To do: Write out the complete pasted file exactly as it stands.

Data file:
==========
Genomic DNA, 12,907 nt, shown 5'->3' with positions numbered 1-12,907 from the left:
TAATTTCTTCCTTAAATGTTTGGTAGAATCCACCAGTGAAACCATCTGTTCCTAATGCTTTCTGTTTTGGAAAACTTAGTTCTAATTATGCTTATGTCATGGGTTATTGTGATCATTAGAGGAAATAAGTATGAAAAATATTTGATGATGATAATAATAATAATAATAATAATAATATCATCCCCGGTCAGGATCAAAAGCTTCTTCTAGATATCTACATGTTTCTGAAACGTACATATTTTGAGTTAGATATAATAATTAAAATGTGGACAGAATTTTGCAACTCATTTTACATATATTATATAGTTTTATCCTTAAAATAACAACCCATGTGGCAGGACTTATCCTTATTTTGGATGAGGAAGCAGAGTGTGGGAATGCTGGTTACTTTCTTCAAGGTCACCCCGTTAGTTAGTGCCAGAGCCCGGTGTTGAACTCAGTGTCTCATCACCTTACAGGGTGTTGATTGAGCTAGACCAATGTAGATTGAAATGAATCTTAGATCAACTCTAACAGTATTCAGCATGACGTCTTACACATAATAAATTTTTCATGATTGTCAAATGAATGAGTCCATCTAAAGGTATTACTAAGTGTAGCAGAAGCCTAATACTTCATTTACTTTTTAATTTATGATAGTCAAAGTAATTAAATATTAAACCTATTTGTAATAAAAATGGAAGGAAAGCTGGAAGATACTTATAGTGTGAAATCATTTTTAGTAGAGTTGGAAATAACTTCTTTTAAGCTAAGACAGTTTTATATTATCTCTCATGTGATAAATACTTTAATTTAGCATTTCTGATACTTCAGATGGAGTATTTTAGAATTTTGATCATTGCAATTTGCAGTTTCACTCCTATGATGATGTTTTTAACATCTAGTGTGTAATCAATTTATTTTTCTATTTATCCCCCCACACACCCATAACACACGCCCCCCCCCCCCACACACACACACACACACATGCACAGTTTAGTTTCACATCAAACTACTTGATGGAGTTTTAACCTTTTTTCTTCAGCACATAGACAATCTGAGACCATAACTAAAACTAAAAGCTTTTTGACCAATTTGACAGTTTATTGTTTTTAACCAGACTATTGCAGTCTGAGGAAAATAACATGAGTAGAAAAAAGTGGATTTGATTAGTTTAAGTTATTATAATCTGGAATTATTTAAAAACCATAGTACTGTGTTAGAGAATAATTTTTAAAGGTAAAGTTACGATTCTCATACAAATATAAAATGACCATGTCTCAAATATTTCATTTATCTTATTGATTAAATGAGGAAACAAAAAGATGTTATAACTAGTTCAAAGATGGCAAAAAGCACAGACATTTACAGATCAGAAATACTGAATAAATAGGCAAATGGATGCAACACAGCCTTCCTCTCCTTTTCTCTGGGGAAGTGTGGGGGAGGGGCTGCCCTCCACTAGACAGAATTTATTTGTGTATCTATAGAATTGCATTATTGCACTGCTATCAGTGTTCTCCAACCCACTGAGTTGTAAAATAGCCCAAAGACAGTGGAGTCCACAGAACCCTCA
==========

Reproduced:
Genomic DNA, 12,907 nt, shown 5'->3' with positions numbered 1-12,907 from the left:
TAATTTCTTCCTTAAATGTTTGGTAGAATCCACCAGTGAAACCATCTGTTCCTAATGCTTTCTGTTTTGGAAAACTTAGTTCTAATTATGCTTATGTCATGGGTTATTGTGATCATTAGAGGAAATAAGTATGAAAAATATTTGATGATGATAATAATAATAATAATAATAATAATATCATCCCCGGTCAGGATCAAAAGCTTCTTCTAGATATCTACATGTTTCTGAAACGTACATATTTTGAGTTAGATATAATAATTAAAATGTGGACAGAATTTTGCAACTCATTTTACATATATTATATAGTTTTATCCTTAAAATAACAACCCATGTGGCAGGACTTATCCTTATTTTGGATGAGGAAGCAGAGTGTGGGAATGCTGGTTACTTTCTTCAAGGTCACCCCGTTAGTTAGTGCCAGAGCCCGGTGTTGAACTCAGTGTCTCATCACCTTACAGGGTGTTGATTGAGCTAGACCAATGTAGATTGAAATGAATCTTAGATCAACTCTAACAGTATTCAGCATGACGTCTTACACATAATAAATTTTTCATGATTGTCAAATGAATGAGTCCATCTAAAGGTATTACTAAGTGTAGCAGAAGCCTAATACTTCATTTACTTTTTAATTTATGATAGTCAAAGTAATTAAATATTAAACCTATTTGTAATAAAAATGGAAGGAAAGCTGGAAGATACTTATAGTGTGAAATCATTTTTAGTAGAGTTGGAAATAACTTCTTTTAAGCTAAGACAGTTTTATATTATCTCTCATGTGATAAATACTTTAATTTAGCATTTCTGATACTTCAGATGGAGTATTTTAGAATTTTGATCATTGCAATTTGCAGTTTCACTCCTATGATGATGTTTTTAACATCTAGTGTGTAATCAATTTATTTTTCTATTTATCCCCCCACACACCCATAACACACGCCCCCCCCCCCCACACACACACACACACACATGCACAGTTTAGTTTCACATCAAACTACTTGATGGAGTTTTAACCTTTTTTCTTCAGCACATAGACAATCTGAGACCATAACTAAAACTAAAAGCTTTTTGACCAATTTGACAGTTTATTGTTTTTAACCAGACTATTGCAGTCTGAGGAAAATAACATGAGTAGAAAAAAGTGGATTTGATTAGTTTAAGTTATTATAATCTGGAATTATTTAAAAACCATAGTACTGTGTTAGAGAATAATTTTTAAAGGTAAAGTTACGATTCTCATACAAATATAAAATGACCATGTCTCAAATATTTCATTTATCTTATTGATTAAATGAGGAAACAAAAAGATGTTATAACTAGTTCAAAGATGGCAAAAAGCACAGACATTTACAGATCAGAAATACTGAATAAATAGGCAAATGGATGCAACACAGCCTTCCTCTCCTTTTCTCTGGGGAAGTGTGGGGGAGGGGCTGCCCTCCACTAGACAGAATTTATTTGTGTATCTATAGAATTGCATTATTGCACTGCTATCAGTGTTCTCCAACCCACTGAGTTGTAAAATAGCCCAAAGACAGTGGAGTCCACAGAACCCTCA